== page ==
DSM-IV Criteria for Major Depressive Episode

A. Five (or more) of the following symptoms have been present during
the same 2-week period and represent a change from previous functioning; at least one of the symptoms is either (1) depressed mood or (2) loss of interest or pleasure.

Note: Do not include symptoms that are clearly due to a general medical condition, or mood-incongruent delusions or hallucinations.

  • depressed mood most of the day, nearly every day, as indicated by either subjective report (e.g., feels sad or empty) or observation made by others (e.g., appears tearful). Note: In children and adolescents, can be irritable mood.
  • markedly diminished interest or pleasure in all, or almost all, activities most of the day, nearly every day (as indicated by either subjective account or observation mad by others)
  • significant weight loss when not dieting or weight gain (e.g. a change of more than 5% of
    body weight in a month), or decrease or increase in appetite nearly
    every day. Note: In children, consider failure to
    make expected weight gains.
  • insomnia or hypersomnia nearly
    every day
  • psychomotor agitation or retardation nearly
    every day (observable by others, no merely subjective feelings of
    restlessness or being slowed down)
  • fatigue or loss of
    energy nearly every day
  • feelings of worthlessness or
    excessive or inappropriate guilt (which may be delusional) nearly
    every day (not merely self-reproach or guilt about being sick)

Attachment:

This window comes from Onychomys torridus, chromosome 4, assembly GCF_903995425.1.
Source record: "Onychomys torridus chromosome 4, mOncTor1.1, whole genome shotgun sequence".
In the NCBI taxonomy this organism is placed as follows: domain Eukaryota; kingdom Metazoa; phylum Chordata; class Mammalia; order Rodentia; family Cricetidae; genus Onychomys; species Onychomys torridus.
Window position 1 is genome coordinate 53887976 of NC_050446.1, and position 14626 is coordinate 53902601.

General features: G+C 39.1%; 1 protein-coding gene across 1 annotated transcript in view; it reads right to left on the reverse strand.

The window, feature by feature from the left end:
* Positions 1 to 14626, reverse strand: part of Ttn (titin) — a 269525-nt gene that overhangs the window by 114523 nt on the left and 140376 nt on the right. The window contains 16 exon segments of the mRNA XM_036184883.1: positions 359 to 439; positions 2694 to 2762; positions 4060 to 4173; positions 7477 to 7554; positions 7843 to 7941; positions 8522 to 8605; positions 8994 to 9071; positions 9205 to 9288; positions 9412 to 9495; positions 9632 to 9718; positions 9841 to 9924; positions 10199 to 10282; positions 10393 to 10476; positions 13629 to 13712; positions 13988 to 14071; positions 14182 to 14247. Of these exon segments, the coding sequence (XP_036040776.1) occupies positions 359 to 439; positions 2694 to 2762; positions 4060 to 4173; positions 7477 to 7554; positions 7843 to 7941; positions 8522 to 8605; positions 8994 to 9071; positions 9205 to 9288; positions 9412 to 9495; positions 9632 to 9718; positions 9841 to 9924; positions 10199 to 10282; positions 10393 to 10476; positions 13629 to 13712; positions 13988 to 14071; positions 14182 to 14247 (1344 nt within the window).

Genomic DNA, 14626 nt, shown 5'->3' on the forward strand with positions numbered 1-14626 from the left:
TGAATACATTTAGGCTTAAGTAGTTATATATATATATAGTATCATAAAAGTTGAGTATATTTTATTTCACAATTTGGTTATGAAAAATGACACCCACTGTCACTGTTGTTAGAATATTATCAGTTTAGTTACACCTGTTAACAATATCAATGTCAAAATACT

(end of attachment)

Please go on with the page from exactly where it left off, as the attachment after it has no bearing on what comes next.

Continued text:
• diminished ability to think or concentrate, or indecisiveness,
    nearly every day (either by subjective account or as observed by others)
  • recurrent thoughts of death (not just fear of dying),
    recurrent suicidal ideation without a specific plan, or a suicide
    attempt or a specific plan for committing suicide

    B. The symptoms do not meet criteria for a Mixed Episode.

    C. The symptoms cause clinically significant distress or impairment in
    social, occupational, or other important areas of functioning.

    D. The symptoms are not due to the direct physiological effects of a
    substance (e.g., a drug of abuse, a medication) or a general medical
    condition (e.g. hypothyroidism)

    E. The symptoms are not better
    accounted for by Bereavement, i.e., after the loss of a loved one, the
    symptoms persist for long than 2 months or are characterized by marked
    functional impairment, morbid preoccupation with worthlessness,
    suicidal ideation, psychotic symptoms, or psychomotor retardation.

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